Brokenhearted Theology, Fuller, Ramblings

Revelation and faithful worship

 

This quarter I’ve been taking a class on creative preaching.  I’ve enjoyed the class, largely because it was structured to allow a smaller group of students the chance to become more effective, engaging, and creative in the way that they approach the craft of preaching.  It was not a class to learn how to preach “flashy” or “over the top” sermons, but pushed us to think in new and fresh ways about how we engage the stories and story of the Scriptures and present those stories to an audience.  

For our final project, I worked with three of my friends to put together a group sermon (I might try to find time in the next week or two to reflect a bit more about the process of preaching with other people…we’ll see).  We worked from the text of Revelation 12:18-13:10 and talked about what it means for the church to be faithful worshippers of Christ in a world full of various objects and people vying for our faithfullness and worship.    

I thought I would paste a portion of the sermon that served as the conclusion.  While these are words that I physically wrote, they arose out of my conversations with Carrie, Joey, and Paul in preparation for the sermon, so, I can’t take full credit for the words (although I do take responsibility for any issues or errors that are more technical or theological in nature – feel free to post if you have any questions/issues/thoughts to raise on those points!).

—–

 

John isn’t just predicting a future world – one in which everyone on earth will offer allegiance to those with power and authority –  but the author is describing the world that he lived in – and the world we live in, where people are constantly swayed by the subtle powers which whisper into our ears that we don’t have enough, that we are better than others, that we need more power. 

But the thing that sets apart the church in this passage is that the church resists the intoxicating aroma and pervasive allure of power, whether that power is embodied in a single person, a nation, or a complex system or structure existing in our world. 

Perhaps there is some degree of speculation and appropriate meditation on what the future looks like.  The church has always looked forward to our future hope, and has often recognized that there is always the potential that things might get a lot worse before our Hope takes up his rightful throne.  But, as we see in Revelation 13, the church needs to be aware of the potential objects of worship in our culture today – the systems, the structures, and the people whose power and authority are overwhelmingly seductive – the things that can distract our attitudes and our actions away from the one true God whom we proclaim.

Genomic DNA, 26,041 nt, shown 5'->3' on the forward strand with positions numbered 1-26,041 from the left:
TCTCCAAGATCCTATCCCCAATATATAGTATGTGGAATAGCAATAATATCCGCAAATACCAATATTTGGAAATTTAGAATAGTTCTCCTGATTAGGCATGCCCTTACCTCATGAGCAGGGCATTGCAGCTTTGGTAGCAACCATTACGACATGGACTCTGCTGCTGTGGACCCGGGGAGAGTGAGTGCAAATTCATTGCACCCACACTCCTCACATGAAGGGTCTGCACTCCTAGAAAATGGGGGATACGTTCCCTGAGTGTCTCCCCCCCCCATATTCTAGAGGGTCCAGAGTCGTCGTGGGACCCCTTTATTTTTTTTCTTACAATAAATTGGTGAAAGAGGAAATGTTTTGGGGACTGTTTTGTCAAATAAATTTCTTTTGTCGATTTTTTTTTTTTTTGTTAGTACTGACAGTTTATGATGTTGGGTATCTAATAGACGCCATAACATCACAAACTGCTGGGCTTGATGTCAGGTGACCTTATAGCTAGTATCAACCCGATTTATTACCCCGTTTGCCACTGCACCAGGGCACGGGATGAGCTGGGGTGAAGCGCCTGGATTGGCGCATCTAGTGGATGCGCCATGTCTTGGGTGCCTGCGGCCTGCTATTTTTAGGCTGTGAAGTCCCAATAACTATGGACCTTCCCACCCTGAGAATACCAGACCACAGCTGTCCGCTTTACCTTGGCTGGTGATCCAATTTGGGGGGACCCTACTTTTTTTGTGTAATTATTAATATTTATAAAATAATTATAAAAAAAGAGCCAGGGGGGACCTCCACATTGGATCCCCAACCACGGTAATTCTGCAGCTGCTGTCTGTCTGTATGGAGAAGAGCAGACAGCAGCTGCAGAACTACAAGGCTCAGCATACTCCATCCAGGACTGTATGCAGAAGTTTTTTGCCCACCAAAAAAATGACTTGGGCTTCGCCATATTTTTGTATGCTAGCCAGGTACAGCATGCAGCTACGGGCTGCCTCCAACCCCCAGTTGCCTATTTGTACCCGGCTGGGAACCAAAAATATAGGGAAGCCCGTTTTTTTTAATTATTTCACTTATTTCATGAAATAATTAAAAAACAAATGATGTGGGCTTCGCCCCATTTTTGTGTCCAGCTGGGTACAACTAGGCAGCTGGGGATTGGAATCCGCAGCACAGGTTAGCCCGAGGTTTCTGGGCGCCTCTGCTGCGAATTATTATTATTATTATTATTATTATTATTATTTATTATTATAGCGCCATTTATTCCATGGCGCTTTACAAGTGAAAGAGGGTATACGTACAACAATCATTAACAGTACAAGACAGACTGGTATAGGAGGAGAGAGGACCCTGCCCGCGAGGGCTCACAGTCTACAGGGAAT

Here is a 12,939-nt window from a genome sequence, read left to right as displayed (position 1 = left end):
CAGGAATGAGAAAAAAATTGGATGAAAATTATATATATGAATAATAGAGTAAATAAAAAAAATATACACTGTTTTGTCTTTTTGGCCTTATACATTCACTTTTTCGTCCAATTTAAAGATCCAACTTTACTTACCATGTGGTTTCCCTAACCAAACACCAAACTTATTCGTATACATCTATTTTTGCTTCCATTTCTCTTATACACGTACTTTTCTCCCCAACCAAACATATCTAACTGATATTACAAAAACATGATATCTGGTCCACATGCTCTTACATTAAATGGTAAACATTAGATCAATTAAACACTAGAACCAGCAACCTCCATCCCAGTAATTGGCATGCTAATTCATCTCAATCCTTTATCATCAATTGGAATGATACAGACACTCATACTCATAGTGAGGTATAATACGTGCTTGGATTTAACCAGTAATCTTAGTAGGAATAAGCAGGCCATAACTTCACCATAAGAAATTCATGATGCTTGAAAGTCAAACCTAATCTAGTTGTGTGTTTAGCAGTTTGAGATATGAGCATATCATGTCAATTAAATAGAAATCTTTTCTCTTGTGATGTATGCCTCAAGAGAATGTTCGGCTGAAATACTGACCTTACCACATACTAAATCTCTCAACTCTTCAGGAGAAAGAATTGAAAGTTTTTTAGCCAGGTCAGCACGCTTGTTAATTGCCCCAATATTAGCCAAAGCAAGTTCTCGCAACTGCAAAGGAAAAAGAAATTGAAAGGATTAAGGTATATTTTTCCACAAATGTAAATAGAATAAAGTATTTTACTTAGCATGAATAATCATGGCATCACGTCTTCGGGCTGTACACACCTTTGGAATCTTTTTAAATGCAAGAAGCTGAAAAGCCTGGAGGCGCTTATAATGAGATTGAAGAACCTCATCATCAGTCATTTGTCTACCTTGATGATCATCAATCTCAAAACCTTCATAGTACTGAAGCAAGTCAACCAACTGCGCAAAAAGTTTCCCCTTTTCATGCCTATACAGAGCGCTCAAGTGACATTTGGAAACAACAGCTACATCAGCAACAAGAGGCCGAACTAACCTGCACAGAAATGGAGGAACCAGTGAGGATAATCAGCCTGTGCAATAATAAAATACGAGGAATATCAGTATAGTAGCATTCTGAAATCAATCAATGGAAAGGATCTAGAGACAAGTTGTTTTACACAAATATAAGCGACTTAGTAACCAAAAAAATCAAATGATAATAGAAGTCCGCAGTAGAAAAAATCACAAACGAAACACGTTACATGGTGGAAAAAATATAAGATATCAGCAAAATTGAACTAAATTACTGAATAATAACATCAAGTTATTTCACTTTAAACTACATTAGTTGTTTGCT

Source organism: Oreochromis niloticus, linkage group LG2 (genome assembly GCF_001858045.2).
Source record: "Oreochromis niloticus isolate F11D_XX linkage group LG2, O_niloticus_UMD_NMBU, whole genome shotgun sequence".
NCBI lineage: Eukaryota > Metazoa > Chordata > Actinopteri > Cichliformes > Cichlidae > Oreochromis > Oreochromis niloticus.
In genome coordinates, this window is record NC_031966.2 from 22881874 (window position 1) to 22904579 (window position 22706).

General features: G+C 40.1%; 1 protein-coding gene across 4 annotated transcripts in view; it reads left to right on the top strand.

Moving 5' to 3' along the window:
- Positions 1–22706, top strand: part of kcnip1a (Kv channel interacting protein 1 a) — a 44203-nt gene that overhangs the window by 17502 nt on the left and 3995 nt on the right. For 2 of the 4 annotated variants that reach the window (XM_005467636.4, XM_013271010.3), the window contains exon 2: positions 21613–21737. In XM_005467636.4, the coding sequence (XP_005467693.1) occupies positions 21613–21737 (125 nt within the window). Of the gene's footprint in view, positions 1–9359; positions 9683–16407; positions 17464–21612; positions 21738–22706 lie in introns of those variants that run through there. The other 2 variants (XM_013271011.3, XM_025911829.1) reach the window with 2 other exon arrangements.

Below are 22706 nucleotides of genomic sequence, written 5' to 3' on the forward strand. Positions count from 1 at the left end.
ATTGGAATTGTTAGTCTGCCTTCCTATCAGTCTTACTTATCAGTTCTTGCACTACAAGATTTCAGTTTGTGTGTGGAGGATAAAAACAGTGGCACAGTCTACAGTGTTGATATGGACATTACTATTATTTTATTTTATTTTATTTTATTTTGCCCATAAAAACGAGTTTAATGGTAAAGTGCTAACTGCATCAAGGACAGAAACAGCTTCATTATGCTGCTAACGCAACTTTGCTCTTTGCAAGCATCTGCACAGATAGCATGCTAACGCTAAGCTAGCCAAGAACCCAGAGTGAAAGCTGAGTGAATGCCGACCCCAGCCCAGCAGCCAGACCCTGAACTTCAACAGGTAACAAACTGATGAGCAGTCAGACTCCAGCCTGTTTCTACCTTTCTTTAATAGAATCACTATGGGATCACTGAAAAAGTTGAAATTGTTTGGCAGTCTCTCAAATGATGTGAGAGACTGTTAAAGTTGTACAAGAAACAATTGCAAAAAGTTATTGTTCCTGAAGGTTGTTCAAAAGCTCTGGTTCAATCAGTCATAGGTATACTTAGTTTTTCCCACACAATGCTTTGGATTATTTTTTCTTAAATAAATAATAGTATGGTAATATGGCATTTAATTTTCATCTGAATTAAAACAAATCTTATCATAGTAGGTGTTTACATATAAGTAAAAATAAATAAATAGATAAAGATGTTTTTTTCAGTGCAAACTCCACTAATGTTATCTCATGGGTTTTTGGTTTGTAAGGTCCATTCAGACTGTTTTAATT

Richard Bauckham talks about the worship of the beast and the dragon as false worship.  He says that: “false worship, such as John portrays in the worship of the beast, is false precisely because its object is not the transcendent mystery, but only the mystification of something finite”  (Bauckham, The Theology of the Book of Revelation, 45).

“The mystification of something finite.”  Like an empire, or a nation, or a political leader, or anything, really – right down to the clothes we wear and the cars we drive. 

 It is easy to get lost in the bleakness of a passage like Revelation 13.  The language sounds like there is little hope for the Christian community to offer any kind of resistance to such power and authority.  The passage says that the entire world is caught up in worshipping the forces that have been opposing the Lamb since the ancient times.  But, as readers of Revelation, we can find hope, because if we keep on reading, we realize that the whole world is NOT worshipping the beast.  Yes, the whole world is worshipping, but there are always choices about who to worship.  

 When we read past the closing of chapter 13, we realize suddenly that the dragon and beast are not the only objects to worship.  Revelation 14 opens with a sudden and triumphal hope – “then I looked, and there was the Lamb, standing on Mount Zion!  And with him were one hundred forty-four thousand who had his name and his Father’s name written on their heads.”

No matter how bleak it may seem, living in a world that is caught up in worshipping finite things, we are not alone.  The church is made up of those who resist the sway of the dragon and the beast- those who are fully aware of the pressure to surrender their allegiance to the dark forces of power that surround them yet choose to follow the Lamb – those who gather in slums and suburbs, on street corners and in mansions, in underground house churches and in cathedrals – those who gather on Mount Zion, proclaiming their loyalty unto death to the Lamb who was slain.  The faithful gathered together to worship through actions and attitudes the one true Lord of heaven and earth.  Here is a call to the Saints. 

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